As our understanding of the threat posed by climate change improves, new forms of activism are emerging to help tackle the issue. Notable initiatives include the divestment movement, which lobbies large institutions to stop investing in the fossil fuel industry, and the ‘transition movement’, which promotes sustainable living in local communities. Meanwhile, NGOs such as Greenpeace, along with grassroots activists, continue a tradition of non-violent direct action. But how can art, and art making, be a part of the climate activism landscape?
Art Not Oil is a coalition of campaign groups for whom art is both the tool and the target of climate activism. Through music, theatre and performance art, they challenge the sponsorship of cultural events and arts institutions by oil companies, shining a spotlight on a number of ethical dilemmas that we can no longer afford to ignore.
The foremost of these ethical concerns relates to the way BP, Shell and others use arts sponsorship to falsely present themselves as generous and responsible. The arts world is awash with unethical cash, from arms manufacturers and mining companies to hedge funds and investment banks. However, the urgent need for action on climate change—and the complicity of fossil fuel companies in blocking this action—has led members of the Art Not Oil coalition to prioritise oil sponsors. BP alone is responsible for 2.5% of all historical carbon emissions and, at a time when avoiding runaway climate change requires that we leave roughly two thirds of known fossil fuel reserves in the ground, is pursuing new extractive projects.
Oil sponsorship amounts to a ‘cultural greenwash’, a form of cheap advertising. It allows oil companies to propagate their brand identity and, more broadly, the notion that our society can continue to rely on fossil fuels indefinitely. Oil giants are able to secure these reputational gains in exchange for meagre contributions to our arts institutions. For example, BP’s donations to the Tate Galleries, the British Museum and the Royal Opera House make up less than 1% of each institution’s overall budget, but in return, BP is able to adorn walls and walkways with its logos and slogans. Nestled beside a Constable painting or a Viking helmet, the BP logo latches onto a world of cultural excellence, overwriting its associations with the slicks of Deepwater Horizon and the Canadian tar sands.
You might argue that most visitors to these institutions overlook the logos on walls and in brochures. If that were true, it is a wonder BP insists that its logo be displayed as a quid pro quo for sponsorship. There is something insidious about the word ‘BP’ appearing 19 times in the Tate Britain’s 24 page exhibition guide. At a time when BP should be stigmatised for its contribution to greenhouse gas emissions, its largely unquestioned yet widespread presence in respected cultural institutions helps to normalise the company’s brand. BP purchases its ‘social license’ to operate, and in so doing, continues to put our society’s future at risk.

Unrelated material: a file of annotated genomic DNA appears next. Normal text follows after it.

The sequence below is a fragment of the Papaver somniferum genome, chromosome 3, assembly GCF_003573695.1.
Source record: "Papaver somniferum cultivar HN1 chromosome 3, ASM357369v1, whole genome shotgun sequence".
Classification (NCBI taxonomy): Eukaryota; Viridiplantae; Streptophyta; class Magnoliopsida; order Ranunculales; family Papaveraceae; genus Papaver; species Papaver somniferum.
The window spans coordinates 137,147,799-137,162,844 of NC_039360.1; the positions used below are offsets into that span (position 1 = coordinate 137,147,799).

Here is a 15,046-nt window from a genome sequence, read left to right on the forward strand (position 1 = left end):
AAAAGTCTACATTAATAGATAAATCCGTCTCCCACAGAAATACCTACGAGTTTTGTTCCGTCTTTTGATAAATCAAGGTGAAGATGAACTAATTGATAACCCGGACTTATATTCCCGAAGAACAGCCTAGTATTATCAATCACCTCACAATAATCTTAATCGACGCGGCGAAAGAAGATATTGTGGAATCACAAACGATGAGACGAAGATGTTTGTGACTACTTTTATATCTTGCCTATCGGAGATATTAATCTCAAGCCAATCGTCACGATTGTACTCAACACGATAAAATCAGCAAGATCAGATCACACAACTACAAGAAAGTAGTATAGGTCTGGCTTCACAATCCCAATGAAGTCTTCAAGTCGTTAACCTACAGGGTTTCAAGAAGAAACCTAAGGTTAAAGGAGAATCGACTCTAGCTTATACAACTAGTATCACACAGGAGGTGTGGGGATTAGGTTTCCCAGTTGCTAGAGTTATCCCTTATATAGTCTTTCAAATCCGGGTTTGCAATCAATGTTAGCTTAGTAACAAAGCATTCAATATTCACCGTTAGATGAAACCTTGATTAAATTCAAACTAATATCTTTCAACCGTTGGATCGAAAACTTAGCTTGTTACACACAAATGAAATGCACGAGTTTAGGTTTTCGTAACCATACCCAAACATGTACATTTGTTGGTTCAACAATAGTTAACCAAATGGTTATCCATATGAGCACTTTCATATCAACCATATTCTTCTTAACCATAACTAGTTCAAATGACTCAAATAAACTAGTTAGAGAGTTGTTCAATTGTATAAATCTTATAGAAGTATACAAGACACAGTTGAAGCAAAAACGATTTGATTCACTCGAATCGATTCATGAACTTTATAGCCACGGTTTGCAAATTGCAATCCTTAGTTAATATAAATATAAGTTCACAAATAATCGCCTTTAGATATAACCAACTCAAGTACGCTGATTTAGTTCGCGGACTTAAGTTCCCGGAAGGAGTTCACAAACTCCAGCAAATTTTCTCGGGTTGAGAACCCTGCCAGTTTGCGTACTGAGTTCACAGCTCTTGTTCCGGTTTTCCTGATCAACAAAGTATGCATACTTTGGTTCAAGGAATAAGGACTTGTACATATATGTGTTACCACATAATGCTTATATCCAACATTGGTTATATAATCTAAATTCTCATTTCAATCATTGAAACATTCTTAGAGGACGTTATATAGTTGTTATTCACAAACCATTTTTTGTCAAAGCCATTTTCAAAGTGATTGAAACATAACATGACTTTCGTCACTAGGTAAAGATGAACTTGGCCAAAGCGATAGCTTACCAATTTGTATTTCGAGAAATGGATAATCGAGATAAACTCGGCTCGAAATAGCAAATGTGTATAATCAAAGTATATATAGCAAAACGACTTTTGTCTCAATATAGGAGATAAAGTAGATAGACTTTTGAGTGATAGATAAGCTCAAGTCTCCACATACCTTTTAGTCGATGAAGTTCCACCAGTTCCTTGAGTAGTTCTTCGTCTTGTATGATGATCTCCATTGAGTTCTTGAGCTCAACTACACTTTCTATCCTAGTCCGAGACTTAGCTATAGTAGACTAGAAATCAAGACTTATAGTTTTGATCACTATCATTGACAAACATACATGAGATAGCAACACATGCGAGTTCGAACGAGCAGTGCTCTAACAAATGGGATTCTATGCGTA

A related ethical concern stems from the way oil sponsorship erodes the integrity of art itself, and the political or moral values it embodies. Today many of our concerts, exhibitions and arts institutions are perceived as a commercial good by figures in the political and business world—something to be bought, sold and sponsored as a cultural commodity and a vehicle for self-promotion. Measures of ‘artistic quality’ and ‘success’ have become increasingly quantitative. Yet despite this trend, the arts and culture sector is still seen by many as a social good and a space for politically engaged debate and critical thinking. Indeed, the Southbank Centre’s ‘Women of the World’ festival (WOW) and the V&A Museum’s ‘Disobedient Objects’ exhibition on civil resistance show just how subversive the arts can be in an institutional setting. There is clearly a tension here between a politically engaged art, which aims to challenge and inspire the viewer, and a pattern of sponsorship that, far from shifting the cultural ground, secures recognition and social acceptance for corporate benefactors.
One of Art Not Oil’s member groups, ‘BP or not BP’, campaigns through theatre. It began life in 2012 by carrying out Shakespearean ‘stage invasions’ in response to BP’s sponsorship of the World Shakespeare Festival, hosted by the Royal Shakespeare Company. With some adaptation, Shakespeare’s own words on morality and justice were used to interrogate BP’s environmental and human rights record as part of short performances—‘Is this a logo I see before me? Or art thou but a prison of the mind, a false creation…?’ The group has grown from its Shakespearean beginnings to hosting massive ‘flash-hordes’ of Vikings at the BP-sponsored British Museum, a performance that was recently featured on Channel 4 News.